Constants in Go may be typed or untyped. For instance, given the following string literal:
one might say that the type of the literal is
string, however, this is not semantically correct. Instead, literals are Untyped string constants. It is a string (more correctly, its default type is
string), but it is not a Go value and therefore has no type until it is assigned or used in a context that is typed. This is a subtle distinction, but a useful one to understand.
Similarly, if we assign the literal to a constant:
const foo = "bar"
It remains untyped since, by default, constants are untyped. It is possible to declare it as a typed string constant as well:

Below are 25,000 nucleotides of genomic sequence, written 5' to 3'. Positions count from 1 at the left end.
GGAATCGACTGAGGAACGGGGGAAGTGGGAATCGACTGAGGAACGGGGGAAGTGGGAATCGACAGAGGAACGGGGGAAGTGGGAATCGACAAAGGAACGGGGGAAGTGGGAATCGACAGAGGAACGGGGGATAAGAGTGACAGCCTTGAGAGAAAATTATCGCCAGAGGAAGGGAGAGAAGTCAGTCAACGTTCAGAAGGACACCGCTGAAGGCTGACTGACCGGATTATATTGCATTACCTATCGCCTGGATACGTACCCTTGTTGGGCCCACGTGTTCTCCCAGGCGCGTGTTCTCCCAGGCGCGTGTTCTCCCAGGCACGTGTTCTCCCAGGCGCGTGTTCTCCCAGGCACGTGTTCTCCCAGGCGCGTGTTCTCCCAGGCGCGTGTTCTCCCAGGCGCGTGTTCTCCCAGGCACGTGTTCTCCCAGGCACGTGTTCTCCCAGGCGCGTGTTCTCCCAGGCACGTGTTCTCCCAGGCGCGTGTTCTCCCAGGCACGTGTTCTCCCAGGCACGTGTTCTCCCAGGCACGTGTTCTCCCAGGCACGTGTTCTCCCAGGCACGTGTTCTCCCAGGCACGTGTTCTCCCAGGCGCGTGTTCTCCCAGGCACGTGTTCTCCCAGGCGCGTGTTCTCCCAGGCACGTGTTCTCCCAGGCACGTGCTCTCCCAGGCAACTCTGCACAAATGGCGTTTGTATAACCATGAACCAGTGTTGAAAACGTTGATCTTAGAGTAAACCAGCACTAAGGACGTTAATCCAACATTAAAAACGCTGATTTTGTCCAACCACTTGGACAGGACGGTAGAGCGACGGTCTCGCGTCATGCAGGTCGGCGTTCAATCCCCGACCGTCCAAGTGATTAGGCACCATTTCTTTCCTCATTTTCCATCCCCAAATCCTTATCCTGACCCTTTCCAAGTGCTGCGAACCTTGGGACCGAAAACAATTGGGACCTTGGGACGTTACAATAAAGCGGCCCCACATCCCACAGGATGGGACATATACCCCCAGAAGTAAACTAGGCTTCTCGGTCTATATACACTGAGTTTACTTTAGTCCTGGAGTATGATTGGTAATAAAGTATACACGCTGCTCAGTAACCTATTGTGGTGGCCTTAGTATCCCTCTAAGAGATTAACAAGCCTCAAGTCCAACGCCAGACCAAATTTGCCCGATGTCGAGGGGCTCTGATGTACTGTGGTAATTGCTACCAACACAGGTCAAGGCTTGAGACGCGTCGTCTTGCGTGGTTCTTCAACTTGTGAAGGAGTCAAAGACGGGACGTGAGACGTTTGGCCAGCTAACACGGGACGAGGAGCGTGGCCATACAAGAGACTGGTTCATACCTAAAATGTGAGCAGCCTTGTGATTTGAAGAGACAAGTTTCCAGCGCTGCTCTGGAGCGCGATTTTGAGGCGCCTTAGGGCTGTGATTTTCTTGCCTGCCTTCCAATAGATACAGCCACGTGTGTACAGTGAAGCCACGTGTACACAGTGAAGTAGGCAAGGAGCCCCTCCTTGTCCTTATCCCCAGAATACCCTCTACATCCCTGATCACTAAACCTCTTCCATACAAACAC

const typedFoo string = "bar"
The difference comes into play when we attempt to assign these constants in a context that does have type. For instance, consider the following:
var s string s = foo // This works just fine s = typedFoo // As does this type MyString string var mys MyString mys = foo // This works just fine mys = typedFoo // cannot use typedFoo (type string) as type MyString in assignment